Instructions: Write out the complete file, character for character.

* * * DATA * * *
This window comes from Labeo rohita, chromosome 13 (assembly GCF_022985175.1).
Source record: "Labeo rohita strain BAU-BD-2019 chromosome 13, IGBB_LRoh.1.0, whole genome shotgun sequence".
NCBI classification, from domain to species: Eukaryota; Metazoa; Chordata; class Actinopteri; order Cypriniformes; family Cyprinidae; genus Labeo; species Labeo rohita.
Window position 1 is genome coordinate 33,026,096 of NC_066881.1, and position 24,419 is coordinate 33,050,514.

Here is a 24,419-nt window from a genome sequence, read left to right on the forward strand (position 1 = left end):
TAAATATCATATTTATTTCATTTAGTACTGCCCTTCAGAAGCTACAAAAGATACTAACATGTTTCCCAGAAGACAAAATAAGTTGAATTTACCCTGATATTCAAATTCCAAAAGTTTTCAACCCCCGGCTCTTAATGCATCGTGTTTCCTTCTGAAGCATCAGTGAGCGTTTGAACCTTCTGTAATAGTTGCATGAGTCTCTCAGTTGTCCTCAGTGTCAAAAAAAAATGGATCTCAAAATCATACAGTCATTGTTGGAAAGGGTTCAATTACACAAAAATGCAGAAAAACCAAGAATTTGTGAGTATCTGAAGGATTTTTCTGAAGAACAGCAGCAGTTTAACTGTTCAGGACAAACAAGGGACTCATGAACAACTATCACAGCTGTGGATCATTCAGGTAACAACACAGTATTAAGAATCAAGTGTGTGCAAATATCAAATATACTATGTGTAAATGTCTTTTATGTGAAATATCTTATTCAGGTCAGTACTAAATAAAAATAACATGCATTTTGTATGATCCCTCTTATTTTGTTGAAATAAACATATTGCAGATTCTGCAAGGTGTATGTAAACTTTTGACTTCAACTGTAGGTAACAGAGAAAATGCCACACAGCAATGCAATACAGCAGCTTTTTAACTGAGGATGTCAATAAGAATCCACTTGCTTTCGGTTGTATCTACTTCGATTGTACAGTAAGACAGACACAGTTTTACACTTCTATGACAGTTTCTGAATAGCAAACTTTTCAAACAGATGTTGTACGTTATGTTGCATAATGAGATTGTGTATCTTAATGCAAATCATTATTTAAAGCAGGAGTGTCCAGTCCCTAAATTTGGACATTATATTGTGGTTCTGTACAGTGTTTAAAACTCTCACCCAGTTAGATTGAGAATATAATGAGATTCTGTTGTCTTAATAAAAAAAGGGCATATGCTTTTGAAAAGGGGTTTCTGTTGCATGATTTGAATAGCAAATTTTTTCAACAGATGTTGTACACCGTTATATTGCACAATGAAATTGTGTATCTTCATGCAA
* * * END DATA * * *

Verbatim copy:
This window comes from Labeo rohita, chromosome 13 (assembly GCF_022985175.1).
Source record: "Labeo rohita strain BAU-BD-2019 chromosome 13, IGBB_LRoh.1.0, whole genome shotgun sequence".
NCBI classification, from domain to species: Eukaryota; Metazoa; Chordata; class Actinopteri; order Cypriniformes; family Cyprinidae; genus Labeo; species Labeo rohita.
Window position 1 is genome coordinate 33,026,096 of NC_066881.1, and position 24,419 is coordinate 33,050,514.

Here is a 24,419-nt window from a genome sequence, read left to right on the forward strand (position 1 = left end):
TAAATATCATATTTATTTCATTTAGTACTGCCCTTCAGAAGCTACAAAAGATACTAACATGTTTCCCAGAAGACAAAATAAGTTGAATTTACCCTGATATTCAAATTCCAAAAGTTTTCAACCCCCGGCTCTTAATGCATCGTGTTTCCTTCTGAAGCATCAGTGAGCGTTTGAACCTTCTGTAATAGTTGCATGAGTCTCTCAGTTGTCCTCAGTGTCAAAAAAAAATGGATCTCAAAATCATACAGTCATTGTTGGAAAGGGTTCAATTACACAAAAATGCAGAAAAACCAAGAATTTGTGAGTATCTGAAGGATTTTTCTGAAGAACAGCAGCAGTTTAACTGTTCAGGACAAACAAGGGACTCATGAACAACTATCACAGCTGTGGATCATTCAGGTAACAACACAGTATTAAGAATCAAGTGTGTGCAAATATCAAATATACTATGTGTAAATGTCTTTTATGTGAAATATCTTATTCAGGTCAGTACTAAATAAAAATAACATGCATTTTGTATGATCCCTCTTATTTTGTTGAAATAAACATATTGCAGATTCTGCAAGGTGTATGTAAACTTTTGACTTCAACTGTAGGTAACAGAGAAAATGCCACACAGCAATGCAATACAGCAGCTTTTTAACTGAGGATGTCAATAAGAATCCACTTGCTTTCGGTTGTATCTACTTCGATTGTACAGTAAGACAGACACAGTTTTACACTTCTATGACAGTTTCTGAATAGCAAACTTTTCAAACAGATGTTGTACGTTATGTTGCATAATGAGATTGTGTATCTTAATGCAAATCATTATTTAAAGCAGGAGTGTCCAGTCCCTAAATTTGGACATTATATTGTGGTTCTGTACAGTGTTTAAAACTCTCACCCAGTTAGATTGAGAATATAATGAGATTCTGTTGTCTTAATAAAAAAAGGGCATATGCTTTTGAAAAGGGGTTTCTGTTGCATGATTTGAATAGCAAATTTTTTCAACAGATGTTGTACACCGTTATATTGCACAATGAAATTGTGTATCTTCATGCAA